Hollywood film “Monster Hunter” has been pulled from cinemas in China after a massive backlash over a pun local audiences have deemed to be racist.
The fantasy action, scheduled for a U.S. release on Christmas Day, grossed $5.19 million in its Chinese debut on Dec. 4 before most theaters stopped screening it the next day.
The problem lies in a scene showing an Asian soldier, played by rapper MC Jin, and a White soldier driving together at high speed.
“Look at my knees!” the Asian soldier yells.
His companion asks, “What kind of knees are these?”
“Chi-nese!” Jin’s character replies, making a pun out of the word’s last syllable.
The joke did not sit well among some Chinese viewers, who reportedly interpreted it as a racist insult. The pun, according to Variety, echoes an old schoolyard rhyme that goes, “Chi-nese, Jap-a-nese, dir-ty knees, look at these.”
The scene’s Chinese subtitles, however, conveyed differently. Instead, they read “Do you know what’s underneath my knees? Gold.”
The translation is likely trying to reference the Chinese proverb “There is gold underneath a man’s knees,” which means a man does not simply yield or submit to others.
Some social media users pointed out that the subtitles attempt to mask the original words. This only angered more people.
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“Even though subtitles come with the films sent for approval, censors you need to listen carefully before you pass it. Did you even listen to the dialogue?” wrote Weibo influencer Xiaozhu Nanhai, according to the South China Morning Post.
Another user called to investigate Tencent’s film arm, which co-produced the movie.
“Tencent Pictures has problems too. I don’t believe such a big company would not have English speakers. How did the subtitles group come to this translation? Please investigate them.”
The film, produced, written and directed by Paul W.S. Anderson, is loosely based on the role-playing video game of the same title, developed by Capcom.
The rhyme has been used against people of Chinese and Japanese descent that immigrated to the West
It also has a number of sexist connotations in the second part about “dirty knees” & “look at these”
Here is the rhyme referenced in a family guy episodehttps://t.co/jyp2IsPL3T
— Daniel Ahmad (@ZhugeEX) December 5, 2020
Amid the backlash, Capcom quickly distanced itself from responsible parties.
“Because the game series ‘Monster Hunter’ and the movie ‘Monster Hunter’ are produced by different companies, after hearing everyone’s feedback to the movie, we have collected many opinions and have relayed them to the relevant companies,” the Japanese game developer said in a statement.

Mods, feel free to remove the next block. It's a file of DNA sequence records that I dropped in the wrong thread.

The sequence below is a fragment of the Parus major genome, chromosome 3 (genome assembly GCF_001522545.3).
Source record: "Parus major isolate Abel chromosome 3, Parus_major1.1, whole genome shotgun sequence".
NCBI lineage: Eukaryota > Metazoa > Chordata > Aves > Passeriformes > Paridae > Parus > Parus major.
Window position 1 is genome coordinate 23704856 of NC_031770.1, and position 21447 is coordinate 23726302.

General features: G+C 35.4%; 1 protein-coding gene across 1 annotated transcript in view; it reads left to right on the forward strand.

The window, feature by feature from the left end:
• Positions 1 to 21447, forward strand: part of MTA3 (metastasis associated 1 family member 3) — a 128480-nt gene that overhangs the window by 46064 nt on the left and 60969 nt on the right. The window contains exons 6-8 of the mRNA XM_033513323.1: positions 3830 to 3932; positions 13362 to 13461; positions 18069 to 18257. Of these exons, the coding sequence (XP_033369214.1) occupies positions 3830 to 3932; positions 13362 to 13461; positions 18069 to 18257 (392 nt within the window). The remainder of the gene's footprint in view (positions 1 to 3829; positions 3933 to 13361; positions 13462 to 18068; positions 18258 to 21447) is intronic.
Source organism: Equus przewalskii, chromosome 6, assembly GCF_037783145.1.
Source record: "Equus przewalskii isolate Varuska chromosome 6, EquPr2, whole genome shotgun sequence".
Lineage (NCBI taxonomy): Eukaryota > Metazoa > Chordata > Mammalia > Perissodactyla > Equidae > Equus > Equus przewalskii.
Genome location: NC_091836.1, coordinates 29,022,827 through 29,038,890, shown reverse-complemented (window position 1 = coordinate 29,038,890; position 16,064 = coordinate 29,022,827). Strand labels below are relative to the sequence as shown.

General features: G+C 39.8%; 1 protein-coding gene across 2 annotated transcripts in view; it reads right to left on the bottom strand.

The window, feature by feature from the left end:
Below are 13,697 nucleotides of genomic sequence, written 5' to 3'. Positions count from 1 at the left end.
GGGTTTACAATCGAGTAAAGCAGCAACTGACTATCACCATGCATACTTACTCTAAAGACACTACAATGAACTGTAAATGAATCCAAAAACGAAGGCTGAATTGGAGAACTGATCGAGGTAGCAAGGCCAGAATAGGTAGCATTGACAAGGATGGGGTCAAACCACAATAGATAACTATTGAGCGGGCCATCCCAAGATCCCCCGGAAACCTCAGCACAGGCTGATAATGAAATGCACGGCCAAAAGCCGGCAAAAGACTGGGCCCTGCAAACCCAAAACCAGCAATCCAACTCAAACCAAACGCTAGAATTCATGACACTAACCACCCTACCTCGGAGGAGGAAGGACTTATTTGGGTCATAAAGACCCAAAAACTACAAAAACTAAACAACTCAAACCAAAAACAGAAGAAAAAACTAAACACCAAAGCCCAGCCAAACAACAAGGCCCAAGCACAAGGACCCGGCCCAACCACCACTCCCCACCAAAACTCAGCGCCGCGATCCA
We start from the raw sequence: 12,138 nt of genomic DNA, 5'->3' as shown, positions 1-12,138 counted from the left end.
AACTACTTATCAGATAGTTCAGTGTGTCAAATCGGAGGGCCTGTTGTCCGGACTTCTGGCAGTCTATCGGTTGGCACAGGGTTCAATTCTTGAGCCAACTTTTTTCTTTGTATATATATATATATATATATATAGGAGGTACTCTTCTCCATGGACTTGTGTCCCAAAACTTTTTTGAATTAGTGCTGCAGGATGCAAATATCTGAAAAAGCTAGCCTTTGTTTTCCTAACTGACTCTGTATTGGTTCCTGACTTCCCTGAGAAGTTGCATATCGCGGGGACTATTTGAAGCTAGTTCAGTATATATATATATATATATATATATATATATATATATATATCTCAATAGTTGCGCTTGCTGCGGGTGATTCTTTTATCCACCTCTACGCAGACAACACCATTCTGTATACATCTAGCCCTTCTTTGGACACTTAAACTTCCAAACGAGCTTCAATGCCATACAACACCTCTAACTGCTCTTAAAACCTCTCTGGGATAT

Constantin Film, a German company that co-produced the film, has apologized to Chinese viewers.
“There was absolutely no intent to discriminate, insult or otherwise offend anyone of Chinese heritage. Constantin Film has listened to the concerns expressed by Chinese audiences and removed the line that has led to this inadvertent misunderstanding,” the company said, according to CNN Business.
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In a new Instagram video, Jin defended his lines’ intentions, saying that the moment was supposed to fuel pride of the Chinese heritage.
“It’s a pun, and the way I portrayed the character and the emotion of it is, this is a moment for him to proudly proclaim that he is a Chinese soldier. Not just his knees, but his arms, his head, his heart,” Jin said. “This has nothing to do with that stupid ‘Chinese, Japanese, dirty knees’ … whatever the heck that is.”
The rapper described that the dialogue being flipped upside down was “eating at his heart,” but he also apologized to those offended.
“For anybody that misunderstood or thought it was meant to be belittling, I sincerely apologize, I do,” Jin said. “My whole career, if nothing else, I’ve been vocal and proud of my heritage. I stand against discrimination, racial discrimination, of any kind, anywhere, anytime.”
Jin has previously spoken about racism towards Asian Americans, especially the hate brought on by the COVID-19 pandemic. He used his platform to speak out against the attack in Bensonhurst, where a 90-year-old grandmother was set on fire earlier this year. His voice, along with New York rapper China Mac and others, gave rise to the #TheyCantBurnUsAll movement.
Reports say that the scene in question has been removed, but it’s unclear whether a new version of the film will be released in China. Whether the dialogue is retained or removed in versions that play in other countries is also unknown.
While the film’s future in China looks bleak, it debuted No. 1 in Taiwan ($1.5 million), Saudi Arabia ($550,000), UAE ($305,000) and the Netherlands ($180,000), according to Deadline.
Feature Image Screenshots via MC Jin